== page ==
Food Control


What we do

Food Safety regulations are there to ensure that all food offered for sale to the public is safe to eat and is properly described. It is the responsibility of the Environmental Health Service to enforce this.

Inspection of Food Premises

Environmental Health Officers have the power to enter and inspect food premises at all reasonable hours and they will usually come without advance notice. They carry out routine inspections and may also visit as the result of a complaint. How often routine inspections happen depends on the potential risk posed by the type of business and its previous record.

Officers will look at the way the business is operated, identify potential hazards and make sure it complies with food safety legislation. They will discuss any problems with the proprietor and advise on possible solutions.

When carrying out inspections officers may take samples of food, inspect records including secret manufacturing processes, take photographs and bring with them any other person they consider necessary. They can also detain or seize suspect food. They may write to the proprietor informally pointing out any problems which they have found and advise that they should be remedied. In some circumstances however they may serve an improvement notice stating the time period by which particular problems must be remedied. In more serious cases of poor hygiene standards they may decide to recommend a prosecution. If the prosecution is successful the Court may impose fines, prohibition on persons, premises or equipment and possibly imprisonment.

If there is an imminent risk to consumers, officers can serve an emergency prohibition notice which forbids the use of the premises or equipment. Such a notice must be confirmed by the Court.

What should I do if I think I am suffering from food poisoning?

Food poisoning is a common, usually mild, but sometimes deadly illness, which occurs when a person eats food or drink that is contaminated with bacteria. Common symptoms include nausea, vomiting, abdominal cramps and diarrhoea, and sometimes fever.

The incubation period (time taken from eating the food to feeling unwell) varies with each type of organism and in some cases can be up to 10-15 days after consumption of the food. It's important to realise that the last meal you ate may not be the cause of your symptoms,

If you suspect you have food poisoning you must initially contact your GP and submit a faecal or vomit sample.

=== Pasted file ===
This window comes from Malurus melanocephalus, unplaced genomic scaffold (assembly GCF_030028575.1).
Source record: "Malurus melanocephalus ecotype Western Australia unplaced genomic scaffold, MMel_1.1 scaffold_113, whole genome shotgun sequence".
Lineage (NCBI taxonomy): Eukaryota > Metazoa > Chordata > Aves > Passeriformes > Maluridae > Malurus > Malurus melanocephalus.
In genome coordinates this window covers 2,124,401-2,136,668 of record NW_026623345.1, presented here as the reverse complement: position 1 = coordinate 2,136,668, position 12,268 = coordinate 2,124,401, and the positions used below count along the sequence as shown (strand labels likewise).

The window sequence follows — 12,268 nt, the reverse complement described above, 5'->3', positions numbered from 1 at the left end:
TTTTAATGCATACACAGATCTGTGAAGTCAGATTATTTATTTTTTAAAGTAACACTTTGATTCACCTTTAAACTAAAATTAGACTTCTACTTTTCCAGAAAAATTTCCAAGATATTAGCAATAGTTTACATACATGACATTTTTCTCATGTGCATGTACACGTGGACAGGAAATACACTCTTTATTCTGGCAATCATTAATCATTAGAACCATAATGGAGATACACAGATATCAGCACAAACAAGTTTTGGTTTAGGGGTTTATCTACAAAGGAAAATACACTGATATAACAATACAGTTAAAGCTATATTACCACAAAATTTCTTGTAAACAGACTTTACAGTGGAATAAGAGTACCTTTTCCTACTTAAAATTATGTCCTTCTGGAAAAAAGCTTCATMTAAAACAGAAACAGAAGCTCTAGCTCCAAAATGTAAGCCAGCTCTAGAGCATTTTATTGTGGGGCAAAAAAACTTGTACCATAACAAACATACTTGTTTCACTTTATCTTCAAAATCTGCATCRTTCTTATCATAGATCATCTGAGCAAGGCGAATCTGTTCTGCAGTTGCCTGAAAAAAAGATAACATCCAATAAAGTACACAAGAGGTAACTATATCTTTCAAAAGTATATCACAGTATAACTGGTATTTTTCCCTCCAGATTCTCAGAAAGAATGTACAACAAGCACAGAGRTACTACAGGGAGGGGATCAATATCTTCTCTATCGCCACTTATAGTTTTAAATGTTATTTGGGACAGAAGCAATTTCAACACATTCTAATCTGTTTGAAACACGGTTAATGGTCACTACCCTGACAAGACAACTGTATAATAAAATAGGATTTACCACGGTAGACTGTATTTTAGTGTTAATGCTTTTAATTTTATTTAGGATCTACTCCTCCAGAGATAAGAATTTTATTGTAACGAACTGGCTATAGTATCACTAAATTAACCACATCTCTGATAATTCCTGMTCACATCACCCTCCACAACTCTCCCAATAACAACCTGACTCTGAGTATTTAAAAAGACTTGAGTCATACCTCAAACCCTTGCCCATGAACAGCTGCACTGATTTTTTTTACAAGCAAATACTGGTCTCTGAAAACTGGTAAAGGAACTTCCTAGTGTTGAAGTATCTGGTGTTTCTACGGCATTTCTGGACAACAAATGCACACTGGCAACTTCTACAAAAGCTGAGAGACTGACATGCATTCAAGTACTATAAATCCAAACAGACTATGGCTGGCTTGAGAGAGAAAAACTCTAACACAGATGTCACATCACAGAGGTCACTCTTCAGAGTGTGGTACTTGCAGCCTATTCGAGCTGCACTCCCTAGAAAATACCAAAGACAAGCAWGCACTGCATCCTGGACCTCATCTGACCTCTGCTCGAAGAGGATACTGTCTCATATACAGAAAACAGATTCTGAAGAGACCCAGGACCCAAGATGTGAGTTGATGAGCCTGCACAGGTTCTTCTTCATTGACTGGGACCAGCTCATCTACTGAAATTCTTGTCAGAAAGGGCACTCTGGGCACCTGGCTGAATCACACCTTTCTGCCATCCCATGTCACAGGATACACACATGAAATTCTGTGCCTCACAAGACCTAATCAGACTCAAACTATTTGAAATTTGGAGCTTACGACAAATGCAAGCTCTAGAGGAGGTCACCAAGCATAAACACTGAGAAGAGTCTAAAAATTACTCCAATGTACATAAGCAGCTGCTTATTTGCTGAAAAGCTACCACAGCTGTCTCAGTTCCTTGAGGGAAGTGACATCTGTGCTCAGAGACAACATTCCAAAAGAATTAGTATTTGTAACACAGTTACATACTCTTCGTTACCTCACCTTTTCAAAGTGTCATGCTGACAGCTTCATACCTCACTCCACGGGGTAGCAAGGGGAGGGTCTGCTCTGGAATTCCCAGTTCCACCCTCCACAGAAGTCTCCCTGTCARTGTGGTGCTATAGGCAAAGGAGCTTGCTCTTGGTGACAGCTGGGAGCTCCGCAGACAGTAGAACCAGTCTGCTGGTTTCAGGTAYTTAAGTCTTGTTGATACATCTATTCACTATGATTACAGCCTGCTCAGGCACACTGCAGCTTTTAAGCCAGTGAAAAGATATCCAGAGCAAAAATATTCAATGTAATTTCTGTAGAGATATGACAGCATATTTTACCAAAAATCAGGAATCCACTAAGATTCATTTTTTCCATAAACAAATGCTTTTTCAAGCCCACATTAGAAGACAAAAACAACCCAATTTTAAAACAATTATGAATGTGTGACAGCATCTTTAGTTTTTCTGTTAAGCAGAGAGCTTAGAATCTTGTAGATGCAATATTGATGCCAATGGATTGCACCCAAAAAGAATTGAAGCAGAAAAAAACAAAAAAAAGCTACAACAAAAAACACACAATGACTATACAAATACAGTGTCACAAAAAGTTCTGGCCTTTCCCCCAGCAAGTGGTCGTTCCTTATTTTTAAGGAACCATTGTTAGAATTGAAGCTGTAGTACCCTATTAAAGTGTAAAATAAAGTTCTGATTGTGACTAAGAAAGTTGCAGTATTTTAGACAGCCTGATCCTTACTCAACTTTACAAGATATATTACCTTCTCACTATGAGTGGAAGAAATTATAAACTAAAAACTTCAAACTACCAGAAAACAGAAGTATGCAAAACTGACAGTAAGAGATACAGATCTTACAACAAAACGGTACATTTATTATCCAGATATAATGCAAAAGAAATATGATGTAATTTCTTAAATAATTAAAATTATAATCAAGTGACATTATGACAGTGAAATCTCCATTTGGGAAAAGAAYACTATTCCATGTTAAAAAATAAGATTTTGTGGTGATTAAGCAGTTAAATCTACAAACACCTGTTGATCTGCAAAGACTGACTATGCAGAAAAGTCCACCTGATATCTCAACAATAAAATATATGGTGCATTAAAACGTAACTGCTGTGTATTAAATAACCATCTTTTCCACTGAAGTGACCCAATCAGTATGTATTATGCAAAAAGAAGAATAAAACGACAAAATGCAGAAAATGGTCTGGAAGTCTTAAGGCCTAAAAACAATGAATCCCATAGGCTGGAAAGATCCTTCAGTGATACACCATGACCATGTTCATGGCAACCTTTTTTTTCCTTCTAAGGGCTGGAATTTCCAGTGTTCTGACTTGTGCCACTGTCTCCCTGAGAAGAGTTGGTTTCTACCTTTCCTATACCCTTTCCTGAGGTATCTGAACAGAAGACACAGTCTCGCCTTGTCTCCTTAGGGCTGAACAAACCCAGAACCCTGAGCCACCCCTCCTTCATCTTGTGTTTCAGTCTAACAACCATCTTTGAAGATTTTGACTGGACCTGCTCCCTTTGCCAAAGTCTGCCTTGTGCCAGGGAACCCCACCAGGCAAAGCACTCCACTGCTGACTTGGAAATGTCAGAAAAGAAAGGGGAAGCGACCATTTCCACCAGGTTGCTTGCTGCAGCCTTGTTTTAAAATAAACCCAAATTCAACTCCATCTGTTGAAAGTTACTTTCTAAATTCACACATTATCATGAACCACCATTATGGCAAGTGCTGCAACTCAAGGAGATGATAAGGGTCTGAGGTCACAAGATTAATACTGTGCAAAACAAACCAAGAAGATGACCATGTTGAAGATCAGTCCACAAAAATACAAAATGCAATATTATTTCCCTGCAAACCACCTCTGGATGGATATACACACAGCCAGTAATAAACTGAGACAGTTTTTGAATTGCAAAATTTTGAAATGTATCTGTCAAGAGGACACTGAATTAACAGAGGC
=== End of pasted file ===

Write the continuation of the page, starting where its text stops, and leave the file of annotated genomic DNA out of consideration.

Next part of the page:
Environmental Health Officers work in conjunction with the Health and Social Care Board and are involved in the surveillance, investigation and control of food poisoning and other communicable diseases.

These diseases are investigated for a number of reasons:

  • To trace the source of the infection.
  • To take any necessary action to prevent further spread of any infectious disease.
  • To trace any other persons who may have been infected or who may be at risk, family members, etc.
  • To offer advice to affected people and those who may be at risk, e.g. on personal and food hygiene.

 If the sample you submitted is confirmed to contain food poisoning bacteria, the Environmental Health Department will be notified and an investigation will be carried out.

This investigation will include a face to face/telephone interview during which the following details will be asked:

  • Occupation (as further advice may be provided for example to food handlers)
  • Details of the symptoms
  • Information on any recent travel history
  • Whether anyone else in the household has symptoms
  • Information on contact with animals
  • A history of what and where you have eaten before the illness

The Environmental Health Service will also inspect premises where appropriate.

If you have any remaining food matter which you believe may have caused your food poisoning, this should be placed in an airtight container and stored in a freezer until contact is made. 

For more information on food-related illnesses, visit the Health Protection Agency's website.

What should I do if I have a food safety or hygiene issue?

You can report a food problem in a restaurant, a food shop or with food ordered online the Environmental Health Service will investigate your complaint. 

Examples of issues you may wish to report: 

  • Food that has a foreign matter in it
  • Food with visible signs of mould or decay
  • Food sold past its use-by date
  • Unavailable or incorrect allergen information
  • Dirty premises
  • Poor hand hygiene
  • Poor food handling

The foreign object, food, its packaging and proof of purchase should all be retained and produced for the investigating officer as it may be sent for analysis. The investigating officer will contact the retailer, supplier, manufacturer or the local authority in whose area the product was made.

The food complaint procedure may take several months to complete. Any subsequent action taken by the Environmental Health Service will relate to food safety issues and not to attaining compensation for the complainant. This is a matter that can be dealt with through your own solicitor.

Please note that if the food item was not bought in premises within the council area, then you should contact the council in which the food item was purchased and they will investigate the matter.

To contact our Environmental Health team please call 028 9244 7397 or email: